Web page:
Dangerously immersing himself into Congo’s political conflict between rebel groups and the Congolese National Army, Richard Mosse's photography and documentary work titled "The Enclave" vocalizes the true nature of Congo’s forgotten yet sinister landscapes and communities.
Breaking the typical conventions of photojournalism and documentary photography in mass media, Moose has tackled and overcome the challenges and uncertainties he faced in recapturing Congo’s neglected conflict. Previously photographing in Gaza and Iraq, which have been savagely war-torn, Moose faces a similar scenario within the Congo where the International Rescue Committee recorded 5.4 million people being killed due to war related causes since 1998, subjecting it to a humanitarian catastrophe.
Over the course of four years, Moose has familiarized himself with Eastern Congo, photographing the nomadic behaviour of the rebels and the imprints they leave on the landscape. Due to the relentless shifting, the infrastructure constructed is frail as it will either become abandoned or destroyed as the nature of the battlefields constantly changes. However this has not stopped Moose in capturing the exuberantly saturated photographs depicting life and death through 16mm aero chrome film. The unconventional medium that has been discontinued by Kodak has a rich origin in military history and government surveillance where it was most prominent in the 1940’s for camouflage detection. It was also utilized for aerial services such as forestry surveys, vegetation, hydrology and earth resource monitoring. The process of aero chrome film is such that it registers invisible light known as infrared light that is naked to the human eye, thus the chlorophyll within Congo’s vegetation reflects the infrared light whilst the soil absorbs it. Thus the final result renders the dense Congolese rainforest in surreal and mesmerizing shades of puce, lavender and scarlet utilizing the medium to its full aesthetic potential.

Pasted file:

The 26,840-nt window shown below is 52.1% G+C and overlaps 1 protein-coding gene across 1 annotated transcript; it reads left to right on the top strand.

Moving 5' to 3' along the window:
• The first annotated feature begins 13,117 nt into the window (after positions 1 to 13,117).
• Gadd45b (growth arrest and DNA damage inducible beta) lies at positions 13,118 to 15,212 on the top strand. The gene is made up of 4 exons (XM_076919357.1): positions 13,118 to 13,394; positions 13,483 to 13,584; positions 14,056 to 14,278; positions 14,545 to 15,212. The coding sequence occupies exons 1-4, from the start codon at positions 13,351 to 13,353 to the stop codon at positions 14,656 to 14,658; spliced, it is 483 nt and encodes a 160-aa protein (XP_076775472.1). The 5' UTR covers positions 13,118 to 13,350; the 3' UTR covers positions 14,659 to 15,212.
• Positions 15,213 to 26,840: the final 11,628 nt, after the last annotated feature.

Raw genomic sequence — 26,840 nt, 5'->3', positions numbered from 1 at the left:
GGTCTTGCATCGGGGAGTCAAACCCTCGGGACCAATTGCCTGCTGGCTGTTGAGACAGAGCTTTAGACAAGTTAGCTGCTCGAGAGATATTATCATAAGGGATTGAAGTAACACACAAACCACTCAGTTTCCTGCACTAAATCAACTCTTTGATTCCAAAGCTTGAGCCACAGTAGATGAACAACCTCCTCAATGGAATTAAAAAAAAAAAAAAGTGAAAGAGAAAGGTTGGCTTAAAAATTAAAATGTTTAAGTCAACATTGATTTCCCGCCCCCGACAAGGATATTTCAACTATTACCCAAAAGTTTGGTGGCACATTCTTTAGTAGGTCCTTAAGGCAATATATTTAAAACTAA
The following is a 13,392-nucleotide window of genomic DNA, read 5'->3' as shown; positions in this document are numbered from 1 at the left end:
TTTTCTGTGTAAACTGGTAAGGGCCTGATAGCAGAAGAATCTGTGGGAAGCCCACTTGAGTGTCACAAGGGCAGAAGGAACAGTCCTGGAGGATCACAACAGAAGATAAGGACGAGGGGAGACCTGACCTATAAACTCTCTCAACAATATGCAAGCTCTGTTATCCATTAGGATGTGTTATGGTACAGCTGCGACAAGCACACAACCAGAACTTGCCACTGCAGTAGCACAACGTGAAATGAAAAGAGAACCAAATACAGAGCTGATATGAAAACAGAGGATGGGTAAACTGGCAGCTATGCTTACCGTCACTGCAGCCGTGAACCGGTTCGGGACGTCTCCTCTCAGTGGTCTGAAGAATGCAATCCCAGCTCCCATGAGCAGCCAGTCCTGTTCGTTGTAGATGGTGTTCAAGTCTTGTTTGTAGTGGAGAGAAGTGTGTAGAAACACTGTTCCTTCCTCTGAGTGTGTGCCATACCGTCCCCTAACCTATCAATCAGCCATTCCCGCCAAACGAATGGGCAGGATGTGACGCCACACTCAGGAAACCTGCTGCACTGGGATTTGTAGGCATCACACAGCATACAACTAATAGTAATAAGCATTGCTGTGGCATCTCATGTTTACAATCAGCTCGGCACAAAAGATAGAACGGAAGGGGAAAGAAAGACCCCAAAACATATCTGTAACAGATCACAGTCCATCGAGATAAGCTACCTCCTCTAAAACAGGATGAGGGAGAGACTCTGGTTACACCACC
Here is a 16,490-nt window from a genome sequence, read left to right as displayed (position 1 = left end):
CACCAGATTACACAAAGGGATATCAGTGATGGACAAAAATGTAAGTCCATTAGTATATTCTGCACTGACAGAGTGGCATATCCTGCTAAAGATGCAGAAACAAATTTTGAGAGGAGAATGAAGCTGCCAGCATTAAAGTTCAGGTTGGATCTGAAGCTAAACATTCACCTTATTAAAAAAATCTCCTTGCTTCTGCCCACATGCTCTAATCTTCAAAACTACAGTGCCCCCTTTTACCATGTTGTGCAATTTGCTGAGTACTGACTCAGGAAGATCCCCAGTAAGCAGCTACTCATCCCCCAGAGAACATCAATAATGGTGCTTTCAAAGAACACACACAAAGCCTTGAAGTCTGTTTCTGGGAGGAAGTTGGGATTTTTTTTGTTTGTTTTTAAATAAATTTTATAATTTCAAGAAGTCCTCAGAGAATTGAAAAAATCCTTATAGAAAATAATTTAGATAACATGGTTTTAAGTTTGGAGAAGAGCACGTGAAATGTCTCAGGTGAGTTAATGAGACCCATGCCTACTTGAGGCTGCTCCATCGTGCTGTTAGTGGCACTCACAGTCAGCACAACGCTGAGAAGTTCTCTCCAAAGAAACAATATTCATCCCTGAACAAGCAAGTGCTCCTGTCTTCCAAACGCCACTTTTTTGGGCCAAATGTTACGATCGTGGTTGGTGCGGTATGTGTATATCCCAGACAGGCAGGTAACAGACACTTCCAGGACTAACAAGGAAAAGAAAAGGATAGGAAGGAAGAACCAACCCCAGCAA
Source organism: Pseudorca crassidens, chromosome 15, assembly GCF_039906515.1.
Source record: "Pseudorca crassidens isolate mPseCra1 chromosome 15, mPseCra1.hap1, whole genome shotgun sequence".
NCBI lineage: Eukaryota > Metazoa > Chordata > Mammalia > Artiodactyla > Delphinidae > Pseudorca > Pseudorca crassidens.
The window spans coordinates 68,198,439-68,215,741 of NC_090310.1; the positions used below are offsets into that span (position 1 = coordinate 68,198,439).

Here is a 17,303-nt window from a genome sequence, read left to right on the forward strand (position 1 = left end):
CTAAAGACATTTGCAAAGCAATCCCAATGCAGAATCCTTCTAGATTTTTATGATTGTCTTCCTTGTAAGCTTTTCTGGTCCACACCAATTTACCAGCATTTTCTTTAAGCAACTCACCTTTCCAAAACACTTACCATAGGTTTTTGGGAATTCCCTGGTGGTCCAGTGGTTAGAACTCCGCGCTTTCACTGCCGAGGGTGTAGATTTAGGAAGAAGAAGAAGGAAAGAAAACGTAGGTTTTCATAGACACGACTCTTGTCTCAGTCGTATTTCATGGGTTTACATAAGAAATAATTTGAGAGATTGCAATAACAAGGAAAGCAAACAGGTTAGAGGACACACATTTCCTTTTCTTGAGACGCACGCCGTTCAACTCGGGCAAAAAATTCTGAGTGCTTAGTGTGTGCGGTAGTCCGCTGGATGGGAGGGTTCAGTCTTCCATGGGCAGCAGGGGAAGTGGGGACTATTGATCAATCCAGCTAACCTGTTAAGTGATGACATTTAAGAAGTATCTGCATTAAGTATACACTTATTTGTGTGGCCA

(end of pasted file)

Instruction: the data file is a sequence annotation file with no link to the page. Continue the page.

The concept and nature of Moose’s work is in communicating the invisible and concealed where most of his subjects remain hidden or are constantly on the move, whilst some mask themselves within the dense foliage. The camera engages the viewer with armed warlords and aggressive rebels, capturing them in vulnerable states where they shift from provisional refugee camps to the next. The most troubling and active aspect that the Eastern Congo faces is the sexual violence that occurs causing it to disintegrate the fabric of society but it cannot be made conscious to the camera as it lacks perceivable trace and Moose has found it tedious to record.
Haunting in beauty and plagued by tragedy, The Enclave highlights a much more broader depiction of the Congo which exists in a realm of its own outside global perception. It is a confronting documentation of work that forces the observer to question the human condition, its fragility, the lust for power and the ethical dilemma of which one as a human is compromised.